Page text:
“Either no one knows what it is like to be alone because no one truly is. Or everyone knows what it is like because everyone truly is. I believe we are all in this together-more than your tired heart will ever know”– Christopher Poindexter.
Each one of us has gone through that one instant in our lives when we begin to question our entity & integrity as individuals. In this rat race, nobody wants to lose. Everyone wants to emerge victorious by realizing his potential & striving hard to achieve it. ‘Make each & every endeavor count’ has become the motto of the Modern Man. But how successful are we? This is the question that is worth considering.
Too often, we are extremely harsh on ourselves: being too analytical & critical of our failure & too judgmental about others’ achievements. The truth is that nothing can leave you satiated permanently. The Universe is complex, mysterious & way beyond human understanding.
The 19th century philosopher, Nietzsche extended his views to suggest that the Death of God-the loss of collective faith in religion & traditional morality created a more widespread existential crisis for the philosophically aware.
Existential crisis can sometimes be the extreme form of self introspection. The moment we begin to question our principles, our values & even our self worth, is the moment when we realize that our life is based entirely upon the choices we make. Our choices & beliefs confer to us our distinctiveness. The realization of the fact that we are all superfluous, is enough to cause despair.
The theme of existential crisis reverberates through Milton’s sonnet, ‘How soon hath time’ as he evaluates his achievements: ‘Perhaps my semblance might receive the truth that I to manhood am arrived so near, & inward ripeness doth much less appear, that some more timely happy spirits endu’th.’ He is aware of the fact that he is getting older & yet he is far from achieving all that he is capable of.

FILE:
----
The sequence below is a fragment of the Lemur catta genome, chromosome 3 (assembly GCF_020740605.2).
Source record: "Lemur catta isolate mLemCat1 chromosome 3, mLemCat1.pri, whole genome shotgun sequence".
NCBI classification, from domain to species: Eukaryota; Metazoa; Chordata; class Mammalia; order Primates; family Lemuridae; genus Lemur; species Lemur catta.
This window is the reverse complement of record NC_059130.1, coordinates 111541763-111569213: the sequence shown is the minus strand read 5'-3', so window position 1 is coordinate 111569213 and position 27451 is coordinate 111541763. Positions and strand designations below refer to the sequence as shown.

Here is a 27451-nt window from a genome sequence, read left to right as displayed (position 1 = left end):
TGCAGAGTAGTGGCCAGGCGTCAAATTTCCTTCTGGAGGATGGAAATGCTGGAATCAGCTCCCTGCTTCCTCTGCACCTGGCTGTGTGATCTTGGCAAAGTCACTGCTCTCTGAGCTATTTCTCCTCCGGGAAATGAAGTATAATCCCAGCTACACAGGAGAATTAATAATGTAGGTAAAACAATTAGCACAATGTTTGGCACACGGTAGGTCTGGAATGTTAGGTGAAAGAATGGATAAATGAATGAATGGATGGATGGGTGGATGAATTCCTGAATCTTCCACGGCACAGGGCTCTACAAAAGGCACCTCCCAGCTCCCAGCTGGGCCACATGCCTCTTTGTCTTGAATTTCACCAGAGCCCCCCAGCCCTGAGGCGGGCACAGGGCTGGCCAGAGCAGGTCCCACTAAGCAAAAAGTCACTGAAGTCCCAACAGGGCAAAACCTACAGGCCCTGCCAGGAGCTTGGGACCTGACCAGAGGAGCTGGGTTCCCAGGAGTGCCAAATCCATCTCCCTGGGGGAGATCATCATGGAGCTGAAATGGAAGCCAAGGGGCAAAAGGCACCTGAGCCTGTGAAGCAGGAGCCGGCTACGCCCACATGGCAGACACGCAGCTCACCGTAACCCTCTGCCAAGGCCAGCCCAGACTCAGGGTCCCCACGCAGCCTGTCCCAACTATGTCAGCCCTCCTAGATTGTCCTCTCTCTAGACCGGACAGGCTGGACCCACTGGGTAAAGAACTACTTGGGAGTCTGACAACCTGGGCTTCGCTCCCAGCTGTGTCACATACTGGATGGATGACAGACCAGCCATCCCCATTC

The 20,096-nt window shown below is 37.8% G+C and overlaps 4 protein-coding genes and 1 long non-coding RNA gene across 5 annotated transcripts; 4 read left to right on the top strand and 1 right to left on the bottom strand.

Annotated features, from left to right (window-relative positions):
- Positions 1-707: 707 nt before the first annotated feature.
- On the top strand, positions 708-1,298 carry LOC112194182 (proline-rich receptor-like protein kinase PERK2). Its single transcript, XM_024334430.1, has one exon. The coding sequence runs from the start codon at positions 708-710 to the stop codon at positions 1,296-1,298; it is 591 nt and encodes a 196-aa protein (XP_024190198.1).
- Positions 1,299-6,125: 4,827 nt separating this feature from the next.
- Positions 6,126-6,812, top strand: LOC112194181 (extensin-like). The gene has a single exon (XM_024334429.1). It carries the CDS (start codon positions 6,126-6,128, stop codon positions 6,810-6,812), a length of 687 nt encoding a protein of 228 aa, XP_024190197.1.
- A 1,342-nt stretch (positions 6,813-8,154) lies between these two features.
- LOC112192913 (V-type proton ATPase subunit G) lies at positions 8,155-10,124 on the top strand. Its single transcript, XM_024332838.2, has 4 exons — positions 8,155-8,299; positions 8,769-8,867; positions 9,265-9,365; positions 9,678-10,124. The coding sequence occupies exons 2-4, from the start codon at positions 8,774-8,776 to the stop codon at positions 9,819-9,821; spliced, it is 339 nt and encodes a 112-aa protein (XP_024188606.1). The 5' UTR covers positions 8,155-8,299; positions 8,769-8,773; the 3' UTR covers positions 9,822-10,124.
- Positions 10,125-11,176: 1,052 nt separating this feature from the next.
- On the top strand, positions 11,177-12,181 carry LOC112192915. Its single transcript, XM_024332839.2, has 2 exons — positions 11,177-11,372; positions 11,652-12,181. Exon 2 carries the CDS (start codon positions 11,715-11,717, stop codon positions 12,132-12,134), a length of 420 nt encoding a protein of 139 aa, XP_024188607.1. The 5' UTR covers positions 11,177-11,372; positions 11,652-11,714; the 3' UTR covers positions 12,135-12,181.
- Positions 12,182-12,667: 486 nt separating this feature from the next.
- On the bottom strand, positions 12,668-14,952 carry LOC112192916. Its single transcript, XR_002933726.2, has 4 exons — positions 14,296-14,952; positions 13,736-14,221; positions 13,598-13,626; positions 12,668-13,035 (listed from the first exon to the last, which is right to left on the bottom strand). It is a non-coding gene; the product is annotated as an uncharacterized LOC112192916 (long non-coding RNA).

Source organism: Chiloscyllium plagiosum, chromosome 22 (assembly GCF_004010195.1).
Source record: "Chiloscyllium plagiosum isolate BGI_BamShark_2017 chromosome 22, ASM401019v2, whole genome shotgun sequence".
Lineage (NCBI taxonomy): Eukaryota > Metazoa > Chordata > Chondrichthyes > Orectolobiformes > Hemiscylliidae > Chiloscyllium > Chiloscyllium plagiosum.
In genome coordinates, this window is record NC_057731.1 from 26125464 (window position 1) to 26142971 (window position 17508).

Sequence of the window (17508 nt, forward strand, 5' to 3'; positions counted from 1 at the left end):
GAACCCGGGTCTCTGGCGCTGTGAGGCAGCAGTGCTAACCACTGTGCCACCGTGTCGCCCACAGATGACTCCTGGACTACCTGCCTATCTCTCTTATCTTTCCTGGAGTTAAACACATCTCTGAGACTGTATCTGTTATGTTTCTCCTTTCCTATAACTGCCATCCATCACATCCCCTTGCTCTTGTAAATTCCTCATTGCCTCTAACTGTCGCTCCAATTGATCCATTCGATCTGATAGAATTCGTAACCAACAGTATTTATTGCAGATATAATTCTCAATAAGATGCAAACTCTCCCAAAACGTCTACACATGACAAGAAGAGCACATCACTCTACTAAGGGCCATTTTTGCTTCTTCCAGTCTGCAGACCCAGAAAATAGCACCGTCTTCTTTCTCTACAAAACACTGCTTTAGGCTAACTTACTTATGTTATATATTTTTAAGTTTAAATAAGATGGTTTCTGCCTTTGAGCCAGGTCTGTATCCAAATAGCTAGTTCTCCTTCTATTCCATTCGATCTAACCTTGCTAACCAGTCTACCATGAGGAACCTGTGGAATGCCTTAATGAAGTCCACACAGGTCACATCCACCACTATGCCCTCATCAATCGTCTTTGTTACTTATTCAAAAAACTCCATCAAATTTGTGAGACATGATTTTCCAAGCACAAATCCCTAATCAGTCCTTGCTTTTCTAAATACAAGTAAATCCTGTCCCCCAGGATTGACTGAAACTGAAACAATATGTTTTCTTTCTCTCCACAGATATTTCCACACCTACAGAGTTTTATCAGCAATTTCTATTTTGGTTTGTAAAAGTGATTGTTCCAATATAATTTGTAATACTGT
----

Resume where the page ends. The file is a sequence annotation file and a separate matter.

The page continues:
As human beings, we are often burdened with making the right choices for ourselves. When we suddenly realize that there are far more options available to us than we normally allow ourselves to think of, we also come to know that we’re freer than we think. But this thought, although liberating, is quite anxiety-inducing because we may think that we’ve been misleading ourselves about what we could be & what we could do. Coming to the realization that our ultimate responsibility is to ourselves & we are answerable for all our choices, can be excruciatingly depressing.
We become acutely aware of death & conclude that there is not enough time to explore all the options. We tend to plan our course of action in the dark mostly without adequately reasoning or having an insight. We don’t even have the security that we’ve made the right choice. Guilt & regret are the natural consequences of the choices we make.
So, how should existential crisis be dealt with in the right way? There are multiple ways to do so: firstly, we need to isolate ourselves from all the disturbing & destructive thoughts. Overthinking never helps. Then, we distract ourselves by doing things that we are interested in. Watching our favorite movies, listening to songs & reading inspirational books can be the best ways to redirect our energy from negativity to positivity.
Moreover, having a firm belief in oneself & trusting in certain realistic norms can lead us to focus our attention in a consistent manner. Most importantly, having a positive outlook towards life can eradicate existential crisis completely.
‘All life is an experiment. The more experiments you make the better.’– Ralph Waldo Emerson.